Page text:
I may well be stepping on to dangerous ground here but please bear with me.
I am going to talk sexism - perceived or otherwise.
The fact Muirfield, where the 142nd Open Championship is currently taking place, does not allow female members has attracted a great deal of attention.
Politicians have been queuing up to condemn the club’s policy and words such as “embarrassment”, “anachronistic” and “bigoted” have been used by the likes of Harriet Harman and Nick Clegg.
But, as they have probably not taken the time to discuss the issue with anyone from the Honourable Company of Edinburgh Golfers and would jump at the chance to have a pop at the packaging of a Solero if they thought it would get them some attention, their views almost wash over me.
Do not misunderstand. I do not necessarily agree with the policy.
But what these soundbite politicians fail to appreciate is Muirfield is a private members club.
Who are we to dictate who can be allowed in. It is entirely up to them who they permit to join.
Harman said: “It’s time that Muirfield dragged itself into the 21st century and let women in. It’s time to ban men-only sport clubs.”
It should, perhaps, be pointed out to her there are also female-only clubs in this country.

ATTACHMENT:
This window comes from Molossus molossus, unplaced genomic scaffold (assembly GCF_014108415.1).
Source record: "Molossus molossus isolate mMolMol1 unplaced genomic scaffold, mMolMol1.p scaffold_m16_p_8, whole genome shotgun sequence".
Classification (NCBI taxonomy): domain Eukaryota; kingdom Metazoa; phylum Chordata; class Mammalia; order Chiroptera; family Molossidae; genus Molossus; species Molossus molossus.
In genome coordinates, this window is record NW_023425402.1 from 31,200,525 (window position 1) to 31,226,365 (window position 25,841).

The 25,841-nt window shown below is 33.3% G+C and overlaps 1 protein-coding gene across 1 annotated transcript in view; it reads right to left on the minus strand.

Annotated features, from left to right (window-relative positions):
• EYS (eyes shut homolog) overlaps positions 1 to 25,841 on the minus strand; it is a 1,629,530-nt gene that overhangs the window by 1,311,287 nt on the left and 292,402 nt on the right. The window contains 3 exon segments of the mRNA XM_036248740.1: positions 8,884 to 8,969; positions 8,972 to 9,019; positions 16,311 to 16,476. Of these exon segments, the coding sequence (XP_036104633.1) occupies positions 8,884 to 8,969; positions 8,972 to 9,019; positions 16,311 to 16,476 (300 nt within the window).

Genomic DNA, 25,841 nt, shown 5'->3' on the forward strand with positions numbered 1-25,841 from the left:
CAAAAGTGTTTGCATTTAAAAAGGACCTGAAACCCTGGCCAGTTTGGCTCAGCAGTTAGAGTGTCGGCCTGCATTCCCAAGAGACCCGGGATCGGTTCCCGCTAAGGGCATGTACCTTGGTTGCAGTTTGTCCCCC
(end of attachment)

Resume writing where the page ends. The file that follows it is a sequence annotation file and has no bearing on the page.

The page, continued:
And presumably she will also be calling for the Women’s Institute to be outlawed as well then?
The WI state on their website: “Have men ever demanded their right to join?
“Not as far as we are aware, and they wouldn’t have got very far anyway! The Constitution and Rules are very specific and rule 9 states: “Membership of the WI is open to women.”
Their choice and one they are perfectly entitled to.
There are not many men who would ‘demand’ to join the WI.
And, similarly, it might well be the case that women would be well served staying away from Muirfield and joining a club with a more liberal attitude anyway.
Thankfully the number of high-quality female golfers now playing to a top level is helping to change some opinions.
Indeed our own Charley Hull described Muirfield’s policy as ‘stupid’ and I have to agree with her.
I have been in golf clubs where the almost misogynistic attitudes have appalled me.
There is a well known story, apocryphal I am sure, of a club where a group of ladies having a drink on the patio near the 18th complained of foul language being used by a male fourball finishing their round.
The committee heard their complaint - and decided to ban women from the patio.
Such actions, true or not, obviously have no place in society.
But back to Muirfield.
I think a more pertinent question is whether a club which is not inclusive should be rewarded by being allowed to host the Open.
Let them go on with life and exist with their own perfectly legal and acceptable - if a little unenlightened - views but do not give them the big prize of high-profile competition.
It is unlikely that will ever happen, though.
Such a move would also mean scrubbing St Andrews from the Open schedule which we all know would never be allowed.